Monthly Archives: April 2015

The Cornish Guardian and Daily Mail report on a planned school trip to a mosque in Exeter which has led to some parents withdrawing their children from the proposed outing over “safety fears”.

The local paper reports that the parents have expressed concern about the teaching of Islam in the school curriculum with one unnamed parent saying, “We have grave concerns about the children’s safety during the trip due to the horrific events that occur every day.

“We have therefore decided not to send our children on this trip. This decision is not one based on ignorance or racial or religious beliefs, but one based purely on safety concerns.”

Kat Smith, chair of school governors at Lostwithiel School in Cornwall said that it was the first time pupils had been invited to a trip to a mosque and reiterated the educational and equalities duties to be observed by the school in respect of teaching about other religions, including Islam, as part of the national curriculum and promoting good relations between people of different ethnic, racial and religious backgrounds, as required by the Equality Act 2010.

Smith said, “The Governing Body fully supports this trip and the teaching of RE, including Islam.

“It is the governors’ hope that the visit to the Mosque will provide an insight for pupils into the nature of British Islam, help them understand how Islam is presented in the media and that groups like ISIS are not a true reflection of the Islam followed by the vast majority of Muslims in Britain.”

Smith added that the school had conducted a risk assessment in relation to the trip and concluded that there was no threat or risk to the young pupils.

The trip will entail a visit to a mosque and a cathedral in Exeter. Headteacher Carolyn Huxley explained the purpose of the visit saying, “Our hope from the visit to the mosque is that children will be given a view as to what are the values and beliefs of a ‘British Muslim’.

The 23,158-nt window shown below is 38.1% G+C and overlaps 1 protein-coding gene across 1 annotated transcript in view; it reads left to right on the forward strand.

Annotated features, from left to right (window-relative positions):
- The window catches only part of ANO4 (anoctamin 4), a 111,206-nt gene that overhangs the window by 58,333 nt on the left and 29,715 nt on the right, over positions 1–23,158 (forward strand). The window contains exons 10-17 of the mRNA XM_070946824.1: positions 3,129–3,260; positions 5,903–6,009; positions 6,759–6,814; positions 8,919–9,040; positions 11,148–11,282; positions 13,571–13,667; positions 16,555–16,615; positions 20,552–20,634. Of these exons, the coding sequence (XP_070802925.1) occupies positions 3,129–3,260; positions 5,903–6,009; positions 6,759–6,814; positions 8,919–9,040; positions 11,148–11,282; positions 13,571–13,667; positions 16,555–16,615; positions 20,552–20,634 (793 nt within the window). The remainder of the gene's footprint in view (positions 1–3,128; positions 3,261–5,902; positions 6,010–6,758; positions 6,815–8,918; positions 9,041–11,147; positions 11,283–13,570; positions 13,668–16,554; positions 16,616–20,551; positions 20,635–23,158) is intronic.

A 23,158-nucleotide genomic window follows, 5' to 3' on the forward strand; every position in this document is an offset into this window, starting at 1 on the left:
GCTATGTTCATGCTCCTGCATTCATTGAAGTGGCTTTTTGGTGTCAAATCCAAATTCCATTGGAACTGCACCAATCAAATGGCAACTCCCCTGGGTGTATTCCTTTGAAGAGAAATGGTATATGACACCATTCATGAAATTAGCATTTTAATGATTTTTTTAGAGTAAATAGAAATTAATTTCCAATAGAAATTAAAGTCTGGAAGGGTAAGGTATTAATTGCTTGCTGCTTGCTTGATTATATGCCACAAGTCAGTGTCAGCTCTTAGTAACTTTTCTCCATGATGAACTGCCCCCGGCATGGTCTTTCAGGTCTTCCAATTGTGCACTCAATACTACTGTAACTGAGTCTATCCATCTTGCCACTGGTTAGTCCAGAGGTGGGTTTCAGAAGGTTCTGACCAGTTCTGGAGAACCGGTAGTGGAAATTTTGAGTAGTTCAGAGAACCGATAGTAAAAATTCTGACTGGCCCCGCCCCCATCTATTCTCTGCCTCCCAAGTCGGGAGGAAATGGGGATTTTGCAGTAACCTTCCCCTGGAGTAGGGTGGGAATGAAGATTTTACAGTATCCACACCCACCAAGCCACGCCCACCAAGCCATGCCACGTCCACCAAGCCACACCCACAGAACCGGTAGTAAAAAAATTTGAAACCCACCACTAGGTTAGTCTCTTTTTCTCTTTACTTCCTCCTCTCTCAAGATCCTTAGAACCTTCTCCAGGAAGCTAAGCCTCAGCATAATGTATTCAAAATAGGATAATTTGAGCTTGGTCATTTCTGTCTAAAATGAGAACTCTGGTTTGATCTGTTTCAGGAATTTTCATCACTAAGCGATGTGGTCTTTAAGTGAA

“This trip will show the children the views of extremists are not a true reflection of Islam as a religion.”

It is not the first time parents have objected to children visiting a mosque on a school trip. In 2013, parents at a school in Edinburgh refused permission for their children to visit a mosque in Edinburgh giving reasons such a fear of hatred preached in mosques to justify their withdrawal.

The website, What Do They Know, which holds information on FOI requests submitted by individuals and the responses they receive relates quite an interesting development in respect of an FOI that questioned the Government about the Extremism Analysis Unit referred to in the Home Secretary’s speech last month.

Speaking at RUSI and setting out the Conservative party’s new counter-extremism strategy, the Home Secretary established the McCarthyite direction of current and future policy under a Conservative Government stating:

“The Government’s new Extremism Analysis Unit is already up and running and helping to inform not just this strategy but government decision making on matters such as visa applications. As the Unit grows and develops it will inform more and more of what government and the wider public sector does.”

The Home Secretary said considerably more about the EAU but as with a reference to introducing statutory recording of anti-Muslim hate crime by police forces in England and Wales, the further aspects of the speech no longer appear on the Home Office website.

What the Home Secretary also said was this: